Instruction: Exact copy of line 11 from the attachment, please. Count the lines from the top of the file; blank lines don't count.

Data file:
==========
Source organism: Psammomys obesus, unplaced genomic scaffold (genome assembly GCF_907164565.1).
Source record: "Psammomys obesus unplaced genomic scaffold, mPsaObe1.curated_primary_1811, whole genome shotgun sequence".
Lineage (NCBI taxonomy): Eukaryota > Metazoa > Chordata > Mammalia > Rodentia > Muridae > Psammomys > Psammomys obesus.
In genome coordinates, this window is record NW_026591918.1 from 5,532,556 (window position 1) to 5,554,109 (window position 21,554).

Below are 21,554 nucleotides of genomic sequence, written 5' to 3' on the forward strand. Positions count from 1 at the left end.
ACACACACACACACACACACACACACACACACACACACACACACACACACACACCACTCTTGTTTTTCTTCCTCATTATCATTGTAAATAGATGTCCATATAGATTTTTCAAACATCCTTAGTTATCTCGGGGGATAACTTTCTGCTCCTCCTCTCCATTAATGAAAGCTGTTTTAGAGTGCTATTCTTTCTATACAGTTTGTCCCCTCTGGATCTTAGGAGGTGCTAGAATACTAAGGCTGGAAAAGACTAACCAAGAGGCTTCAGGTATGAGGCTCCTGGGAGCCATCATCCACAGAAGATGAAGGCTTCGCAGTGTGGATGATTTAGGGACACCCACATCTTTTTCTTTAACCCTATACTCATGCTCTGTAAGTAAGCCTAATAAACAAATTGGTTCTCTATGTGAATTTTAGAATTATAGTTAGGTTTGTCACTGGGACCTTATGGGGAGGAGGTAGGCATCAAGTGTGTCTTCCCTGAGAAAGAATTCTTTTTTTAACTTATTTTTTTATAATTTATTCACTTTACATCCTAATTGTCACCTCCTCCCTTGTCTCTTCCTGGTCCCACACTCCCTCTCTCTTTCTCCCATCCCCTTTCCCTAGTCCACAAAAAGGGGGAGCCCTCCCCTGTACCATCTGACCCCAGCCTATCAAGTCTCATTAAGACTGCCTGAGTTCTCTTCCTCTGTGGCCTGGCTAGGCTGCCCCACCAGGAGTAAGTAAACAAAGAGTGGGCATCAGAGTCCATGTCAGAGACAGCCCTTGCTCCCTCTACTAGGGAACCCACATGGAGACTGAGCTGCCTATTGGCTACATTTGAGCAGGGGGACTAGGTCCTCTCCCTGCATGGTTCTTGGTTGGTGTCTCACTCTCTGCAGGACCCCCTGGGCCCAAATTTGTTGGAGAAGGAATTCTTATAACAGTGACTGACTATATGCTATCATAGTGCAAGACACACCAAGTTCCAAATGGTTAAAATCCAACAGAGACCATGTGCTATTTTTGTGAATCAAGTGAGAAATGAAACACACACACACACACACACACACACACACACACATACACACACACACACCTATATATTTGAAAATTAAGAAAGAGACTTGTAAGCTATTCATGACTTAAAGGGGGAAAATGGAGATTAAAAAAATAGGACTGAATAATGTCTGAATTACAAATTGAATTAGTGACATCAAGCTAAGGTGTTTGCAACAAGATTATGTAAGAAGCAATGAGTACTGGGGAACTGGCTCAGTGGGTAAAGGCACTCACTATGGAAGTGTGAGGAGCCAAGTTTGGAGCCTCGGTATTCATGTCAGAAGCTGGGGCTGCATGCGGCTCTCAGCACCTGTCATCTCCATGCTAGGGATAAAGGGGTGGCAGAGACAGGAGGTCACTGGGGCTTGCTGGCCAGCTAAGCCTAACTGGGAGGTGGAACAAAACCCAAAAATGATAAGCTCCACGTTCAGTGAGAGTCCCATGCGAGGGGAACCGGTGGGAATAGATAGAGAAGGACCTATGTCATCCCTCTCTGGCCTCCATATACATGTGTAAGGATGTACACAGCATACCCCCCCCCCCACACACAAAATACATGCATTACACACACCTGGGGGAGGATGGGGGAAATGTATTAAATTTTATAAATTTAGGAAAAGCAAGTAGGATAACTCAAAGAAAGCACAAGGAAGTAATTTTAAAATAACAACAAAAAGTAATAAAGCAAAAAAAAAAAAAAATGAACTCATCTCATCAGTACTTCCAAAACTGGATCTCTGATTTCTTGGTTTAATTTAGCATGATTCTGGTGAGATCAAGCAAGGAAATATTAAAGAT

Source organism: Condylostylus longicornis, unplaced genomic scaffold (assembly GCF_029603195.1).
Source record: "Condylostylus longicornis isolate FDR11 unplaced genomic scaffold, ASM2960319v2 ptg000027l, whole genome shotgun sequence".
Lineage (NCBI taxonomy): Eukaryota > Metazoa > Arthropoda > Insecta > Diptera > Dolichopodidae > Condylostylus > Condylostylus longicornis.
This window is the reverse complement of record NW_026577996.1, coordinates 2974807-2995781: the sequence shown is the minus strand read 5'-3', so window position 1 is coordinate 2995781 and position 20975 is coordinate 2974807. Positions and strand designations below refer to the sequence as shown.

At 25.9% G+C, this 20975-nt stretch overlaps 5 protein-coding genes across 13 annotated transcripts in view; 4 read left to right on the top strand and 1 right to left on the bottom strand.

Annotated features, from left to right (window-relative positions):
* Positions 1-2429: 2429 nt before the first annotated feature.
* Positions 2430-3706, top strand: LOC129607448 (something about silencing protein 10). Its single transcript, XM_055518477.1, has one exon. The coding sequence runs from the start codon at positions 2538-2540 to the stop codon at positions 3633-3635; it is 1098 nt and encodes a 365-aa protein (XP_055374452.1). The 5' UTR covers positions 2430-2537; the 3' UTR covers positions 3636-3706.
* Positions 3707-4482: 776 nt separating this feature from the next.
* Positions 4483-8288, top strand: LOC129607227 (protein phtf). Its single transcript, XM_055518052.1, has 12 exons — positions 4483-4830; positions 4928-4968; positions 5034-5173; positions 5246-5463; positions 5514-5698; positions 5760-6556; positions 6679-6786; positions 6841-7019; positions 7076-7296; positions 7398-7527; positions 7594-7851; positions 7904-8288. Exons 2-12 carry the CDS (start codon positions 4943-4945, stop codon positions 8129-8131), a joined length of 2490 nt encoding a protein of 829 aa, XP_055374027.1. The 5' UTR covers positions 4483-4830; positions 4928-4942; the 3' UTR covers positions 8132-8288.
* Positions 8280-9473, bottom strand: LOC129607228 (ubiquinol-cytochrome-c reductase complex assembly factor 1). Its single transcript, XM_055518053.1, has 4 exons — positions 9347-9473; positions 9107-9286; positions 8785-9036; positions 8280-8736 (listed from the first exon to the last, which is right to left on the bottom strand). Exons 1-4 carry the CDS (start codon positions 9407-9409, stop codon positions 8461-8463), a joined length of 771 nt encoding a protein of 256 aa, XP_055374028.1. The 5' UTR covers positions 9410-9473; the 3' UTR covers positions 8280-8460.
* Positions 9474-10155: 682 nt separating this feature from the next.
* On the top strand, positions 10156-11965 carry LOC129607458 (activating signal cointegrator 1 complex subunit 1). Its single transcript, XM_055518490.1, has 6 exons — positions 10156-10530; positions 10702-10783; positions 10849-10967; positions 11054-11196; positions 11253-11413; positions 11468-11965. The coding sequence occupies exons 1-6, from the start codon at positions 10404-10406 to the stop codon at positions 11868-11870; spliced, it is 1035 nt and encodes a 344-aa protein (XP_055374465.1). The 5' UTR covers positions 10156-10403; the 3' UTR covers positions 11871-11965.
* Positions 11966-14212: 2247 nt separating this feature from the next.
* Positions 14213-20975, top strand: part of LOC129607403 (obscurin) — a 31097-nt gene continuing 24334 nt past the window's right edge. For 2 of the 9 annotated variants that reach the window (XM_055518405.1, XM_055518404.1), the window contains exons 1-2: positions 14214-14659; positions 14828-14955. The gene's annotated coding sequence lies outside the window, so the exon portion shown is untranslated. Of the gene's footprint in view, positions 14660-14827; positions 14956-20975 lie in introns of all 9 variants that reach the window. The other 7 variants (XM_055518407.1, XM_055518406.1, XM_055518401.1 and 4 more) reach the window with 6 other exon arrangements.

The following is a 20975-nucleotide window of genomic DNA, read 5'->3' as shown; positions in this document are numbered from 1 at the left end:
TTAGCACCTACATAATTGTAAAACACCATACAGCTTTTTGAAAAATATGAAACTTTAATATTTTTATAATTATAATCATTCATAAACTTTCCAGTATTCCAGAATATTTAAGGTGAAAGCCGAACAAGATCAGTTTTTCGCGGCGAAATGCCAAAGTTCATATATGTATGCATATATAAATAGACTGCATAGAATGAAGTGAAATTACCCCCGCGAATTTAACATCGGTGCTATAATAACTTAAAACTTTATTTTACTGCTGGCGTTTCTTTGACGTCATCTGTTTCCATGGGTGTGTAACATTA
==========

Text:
At 25.9% G+C, this 20975-nt stretch overlaps 5 protein-coding genes across 13 annotated transcripts in view; 4 read left to right on the top strand and 1 right to left on the bottom strand.